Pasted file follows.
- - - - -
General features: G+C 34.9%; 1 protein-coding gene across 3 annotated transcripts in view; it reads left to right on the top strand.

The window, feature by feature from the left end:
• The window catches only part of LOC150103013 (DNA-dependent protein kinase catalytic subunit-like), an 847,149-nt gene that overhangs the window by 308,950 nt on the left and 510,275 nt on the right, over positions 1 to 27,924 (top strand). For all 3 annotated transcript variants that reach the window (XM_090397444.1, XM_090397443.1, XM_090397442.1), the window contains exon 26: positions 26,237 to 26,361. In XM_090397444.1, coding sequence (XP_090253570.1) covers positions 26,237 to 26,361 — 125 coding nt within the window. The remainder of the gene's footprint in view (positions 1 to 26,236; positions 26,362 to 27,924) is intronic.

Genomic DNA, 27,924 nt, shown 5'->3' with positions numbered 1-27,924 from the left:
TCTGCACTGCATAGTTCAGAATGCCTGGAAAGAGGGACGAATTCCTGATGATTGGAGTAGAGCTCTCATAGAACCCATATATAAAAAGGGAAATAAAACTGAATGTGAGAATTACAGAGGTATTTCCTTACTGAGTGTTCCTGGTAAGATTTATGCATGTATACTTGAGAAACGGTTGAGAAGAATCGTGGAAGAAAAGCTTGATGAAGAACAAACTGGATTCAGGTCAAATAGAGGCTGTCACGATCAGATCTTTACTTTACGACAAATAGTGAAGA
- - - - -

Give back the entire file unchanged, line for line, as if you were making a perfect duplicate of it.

General features: G+C 34.9%; 1 protein-coding gene across 3 annotated transcripts in view; it reads left to right on the top strand.

The window, feature by feature from the left end:
• The window catches only part of LOC150103013 (DNA-dependent protein kinase catalytic subunit-like), an 847,149-nt gene that overhangs the window by 308,950 nt on the left and 510,275 nt on the right, over positions 1 to 27,924 (top strand). For all 3 annotated transcript variants that reach the window (XM_090397444.1, XM_090397443.1, XM_090397442.1), the window contains exon 26: positions 26,237 to 26,361. In XM_090397444.1, coding sequence (XP_090253570.1) covers positions 26,237 to 26,361 — 125 coding nt within the window. The remainder of the gene's footprint in view (positions 1 to 26,236; positions 26,362 to 27,924) is intronic.

Genomic DNA, 27,924 nt, shown 5'->3' with positions numbered 1-27,924 from the left:
TCTGCACTGCATAGTTCAGAATGCCTGGAAAGAGGGACGAATTCCTGATGATTGGAGTAGAGCTCTCATAGAACCCATATATAAAAAGGGAAATAAAACTGAATGTGAGAATTACAGAGGTATTTCCTTACTGAGTGTTCCTGGTAAGATTTATGCATGTATACTTGAGAAACGGTTGAGAAGAATCGTGGAAGAAAAGCTTGATGAAGAACAAACTGGATTCAGGTCAAATAGAGGCTGTCACGATCAGATCTTTACTTTACGACAAATAGTGAAGA